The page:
Seventy years ago this week, the Auschwitz death camp was liberated by Soviet troops in World War Two. For those lucky enough to experience it, it meant the beginning of the end to the innumerable atrocities thrust upon them by the Nazis. For me, it’s this thing that keeps popping up in my news feed that I glance at and move on.
This is the current state of affairs. I’m in my thirties, and World War Two happened to a generation that is disappearing day by day. I consider myself pretty average for my age; I’m from Middle America, and my grandfathers fought for the American army. The main difference between me and most of my peers is that I’m engaged in my Judaism, and that means I am 1) Knowledgeable of the full history being discussed, 2) Have friends who are posting about the Holocaust when it is relevant, and 3) I actually see it in my feed.
I’m one of the lucky ones, who grew up with survivors around, who has met and interviewed and had the pleasure of learning firsthand from these very special people. For five years I have been making feature-length documentaries in schools throughout North America with the program Names, Not Numbers. We are teaching 8th and 12th grade students journalism and filmmaking techniques that accentuate the broader history and prepare them for interviewing a single Holocaust survivor whose biography they have studied. The crux of the project is giving these teenage kids one last chance to get to know a survivor fully, and be able to pass that one person’s story on for the future.
Some of these are the kids who will continue showing up to Holocaust remembrance days, and will be speakers at those events 50 years from now. But let’s talk about the vast majority of people. The ones whose school can’t afford a special project, or who are ignorant, or simply don’t care, or history has simply passed them by.
If you invited me to a Civil War remembrance service today, I probably wouldn’t come. What can I learn from sitting among a bunch of people and hearing some guy talk for an hour that I couldn’t learn from watching Ken Burns’ epic film? That’s the way it seems to most people now regarding the Holocaust, and there are currently events with survivors actually present. If I did care about the topic, I could pull up hours and hours of material online and gorge on actual firsthand accounts until I was bored. That may be harder to do with the Civil War, which there are far fewer firsthand recordings of, but let’s be honest- over the last 20 years major archives and institutions have been built of Holocaust survivor testimony. Hell, I have over 50 interviews on my own just from the work I’ve done with Names, Not Numbers. And if I wasn’t a filmmaker or a history buff I probably wouldn’t end up watching the Burns doc or any other video either, because life is distracting and there are other, more pressing things to do today.
Major museums and organizations, Pew research polls, and schools are all noticing the trend. How will they survive without the bodies (and financial support) of those that care? Plenty has been written on the subject of “Holocaust fatigue”, and I assure you it is real. I myself schizophrenically vacillate between being utterly crushed by the weight of history and simply looking dead eyed into the future. I shouldn’t have to talk friends out of getting numbers willingly tattooed on their arms as a symbol (which I have). The pressure is so mighty to learn and REMEMBER that it takes its toll on those of us who have had the fortune to remember it already.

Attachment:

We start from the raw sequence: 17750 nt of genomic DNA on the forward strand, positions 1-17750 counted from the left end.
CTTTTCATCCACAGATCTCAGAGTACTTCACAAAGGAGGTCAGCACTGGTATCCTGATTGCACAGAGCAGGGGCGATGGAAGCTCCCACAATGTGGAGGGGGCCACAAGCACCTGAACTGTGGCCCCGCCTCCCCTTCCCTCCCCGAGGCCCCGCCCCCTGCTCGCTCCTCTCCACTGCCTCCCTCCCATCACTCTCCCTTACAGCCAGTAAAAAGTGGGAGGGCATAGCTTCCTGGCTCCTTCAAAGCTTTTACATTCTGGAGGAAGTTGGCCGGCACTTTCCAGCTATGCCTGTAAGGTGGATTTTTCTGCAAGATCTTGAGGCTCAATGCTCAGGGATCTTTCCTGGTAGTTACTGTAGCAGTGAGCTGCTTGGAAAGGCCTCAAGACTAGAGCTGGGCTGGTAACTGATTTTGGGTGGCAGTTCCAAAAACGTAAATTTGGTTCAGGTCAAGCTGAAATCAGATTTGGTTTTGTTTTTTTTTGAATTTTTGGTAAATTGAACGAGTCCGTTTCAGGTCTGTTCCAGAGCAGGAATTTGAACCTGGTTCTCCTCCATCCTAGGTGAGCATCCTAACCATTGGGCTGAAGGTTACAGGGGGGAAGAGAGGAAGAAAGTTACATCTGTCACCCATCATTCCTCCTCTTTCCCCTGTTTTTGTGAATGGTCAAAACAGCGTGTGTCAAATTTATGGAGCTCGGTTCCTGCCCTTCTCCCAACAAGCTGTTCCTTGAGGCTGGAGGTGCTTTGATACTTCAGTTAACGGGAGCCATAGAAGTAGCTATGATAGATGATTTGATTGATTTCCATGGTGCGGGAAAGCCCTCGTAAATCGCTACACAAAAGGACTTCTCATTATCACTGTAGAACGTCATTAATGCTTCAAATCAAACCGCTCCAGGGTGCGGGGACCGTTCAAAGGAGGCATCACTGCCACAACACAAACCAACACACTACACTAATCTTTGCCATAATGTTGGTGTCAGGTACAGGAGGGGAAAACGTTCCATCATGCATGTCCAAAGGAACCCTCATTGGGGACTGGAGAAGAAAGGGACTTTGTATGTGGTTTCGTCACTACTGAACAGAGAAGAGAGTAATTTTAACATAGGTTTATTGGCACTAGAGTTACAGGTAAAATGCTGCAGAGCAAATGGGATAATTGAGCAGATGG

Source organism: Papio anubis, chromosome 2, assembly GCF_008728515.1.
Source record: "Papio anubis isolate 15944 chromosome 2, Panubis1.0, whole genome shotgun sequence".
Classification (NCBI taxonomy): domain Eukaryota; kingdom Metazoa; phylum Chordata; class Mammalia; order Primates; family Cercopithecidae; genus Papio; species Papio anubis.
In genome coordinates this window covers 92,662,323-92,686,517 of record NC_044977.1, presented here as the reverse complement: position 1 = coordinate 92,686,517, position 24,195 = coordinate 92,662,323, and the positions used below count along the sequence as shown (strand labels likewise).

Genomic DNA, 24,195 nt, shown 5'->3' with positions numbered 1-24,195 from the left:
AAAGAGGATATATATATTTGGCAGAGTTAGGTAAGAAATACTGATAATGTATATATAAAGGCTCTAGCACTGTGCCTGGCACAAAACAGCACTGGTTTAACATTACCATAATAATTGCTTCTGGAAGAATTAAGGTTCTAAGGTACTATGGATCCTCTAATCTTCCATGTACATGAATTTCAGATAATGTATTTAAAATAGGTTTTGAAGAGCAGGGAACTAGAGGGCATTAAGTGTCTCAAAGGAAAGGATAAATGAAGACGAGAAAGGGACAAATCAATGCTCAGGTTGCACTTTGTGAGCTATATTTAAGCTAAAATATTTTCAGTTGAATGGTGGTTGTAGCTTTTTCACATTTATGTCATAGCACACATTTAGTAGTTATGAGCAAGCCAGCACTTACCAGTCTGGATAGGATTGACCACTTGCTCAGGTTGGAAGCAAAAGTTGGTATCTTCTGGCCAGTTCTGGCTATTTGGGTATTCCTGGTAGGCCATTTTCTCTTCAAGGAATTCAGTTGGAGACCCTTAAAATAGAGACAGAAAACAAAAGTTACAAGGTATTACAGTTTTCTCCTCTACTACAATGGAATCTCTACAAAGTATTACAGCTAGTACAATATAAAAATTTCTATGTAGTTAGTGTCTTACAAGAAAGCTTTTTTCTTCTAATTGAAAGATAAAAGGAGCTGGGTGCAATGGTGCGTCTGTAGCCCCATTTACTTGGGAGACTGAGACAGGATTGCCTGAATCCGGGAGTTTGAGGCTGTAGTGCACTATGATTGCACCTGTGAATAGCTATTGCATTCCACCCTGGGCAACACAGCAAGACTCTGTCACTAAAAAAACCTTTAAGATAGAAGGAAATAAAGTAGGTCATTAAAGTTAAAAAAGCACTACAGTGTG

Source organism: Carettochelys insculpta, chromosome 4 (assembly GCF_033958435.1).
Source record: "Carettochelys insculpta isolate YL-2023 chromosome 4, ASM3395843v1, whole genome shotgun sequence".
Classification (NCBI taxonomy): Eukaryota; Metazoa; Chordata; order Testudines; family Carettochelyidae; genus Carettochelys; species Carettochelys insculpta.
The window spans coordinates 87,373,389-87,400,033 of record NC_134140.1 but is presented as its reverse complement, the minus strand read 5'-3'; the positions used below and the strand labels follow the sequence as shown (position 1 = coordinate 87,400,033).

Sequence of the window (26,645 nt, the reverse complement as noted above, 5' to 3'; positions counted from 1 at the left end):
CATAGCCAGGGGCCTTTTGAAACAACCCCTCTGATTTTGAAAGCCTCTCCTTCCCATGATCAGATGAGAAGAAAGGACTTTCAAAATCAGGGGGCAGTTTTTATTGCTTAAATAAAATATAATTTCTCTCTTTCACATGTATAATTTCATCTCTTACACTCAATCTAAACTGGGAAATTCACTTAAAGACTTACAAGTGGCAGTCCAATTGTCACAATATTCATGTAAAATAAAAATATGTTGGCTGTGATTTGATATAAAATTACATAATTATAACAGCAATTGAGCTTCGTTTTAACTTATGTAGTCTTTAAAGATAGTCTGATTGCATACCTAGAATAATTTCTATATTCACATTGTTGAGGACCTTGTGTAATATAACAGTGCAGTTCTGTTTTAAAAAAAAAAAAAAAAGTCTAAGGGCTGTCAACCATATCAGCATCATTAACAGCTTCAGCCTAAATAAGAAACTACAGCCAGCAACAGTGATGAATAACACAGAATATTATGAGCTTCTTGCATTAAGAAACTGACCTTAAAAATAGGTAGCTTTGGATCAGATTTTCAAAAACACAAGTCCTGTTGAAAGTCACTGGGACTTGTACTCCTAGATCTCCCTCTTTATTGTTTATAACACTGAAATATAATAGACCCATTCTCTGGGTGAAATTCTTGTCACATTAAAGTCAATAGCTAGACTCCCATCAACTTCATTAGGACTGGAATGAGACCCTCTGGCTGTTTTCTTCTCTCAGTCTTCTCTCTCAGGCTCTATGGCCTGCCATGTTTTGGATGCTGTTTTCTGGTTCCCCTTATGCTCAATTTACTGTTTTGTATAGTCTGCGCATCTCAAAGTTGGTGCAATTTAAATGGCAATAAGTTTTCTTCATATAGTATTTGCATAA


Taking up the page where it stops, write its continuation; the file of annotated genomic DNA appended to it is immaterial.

So this raises some challenging questions. How can one teach important history to a generation that is more present minded than before? What are the lessons of the Holocaust: Is it that the Jewish people need to survive to fulfill a religious goal? Is it that humanity as a whole needs to make sure no one suffers like this again? Is it that your grandmother or great-grandmother went through terrible things and therefore we should dwell in that tragic headspace forever? Let’s go through this point by point.
Firstly, the Jews and their religious goal? I can’t answer this one fully because I am not G0d. We have plenty of calamities in our past; the Holocaust is only the most recent of the major ones. There’s a Jack Handey Deep Thoughts that I love that goes, “As the light changed from red to green to yellow and back to red again, I sat there thinking about life. Was it nothing more than a bunch of honking and yelling? Sometimes it seemed that way.” I think this encapsulates the cyclical nature of time and the tragedy of the Jews. The optimist in me says that we are accomplishing something, making something better for the future, and I try to cling to that little voice because otherwise what is the point of life? We could just be crying to the ether. This is why we have a Messiah concept in Judaism, because without it we are just hopping from tragedy to tragedy like a battered rabbit, graciously reproducing before it dies.
If we tackle the humanist element, which is what I see most people taking from the atrocities of the war, then maybe we can improve the world, whether the Holocaust is remembered as individually significant or not. Some would argue “isn’t it enough to make sure that no one again is abused like the Jews were by the Nazis? Why do the Jews have to make it just about themselves?” The reality is that thanks to our global, interconnected society we are aware of many atrocities happening, often ones that are current. Those that have enough strength to get up in arms about such things do so, and the world continues to spin. You don’t need religion to know bad from good anymore, we have society itself, which took what it liked from religion and moved on.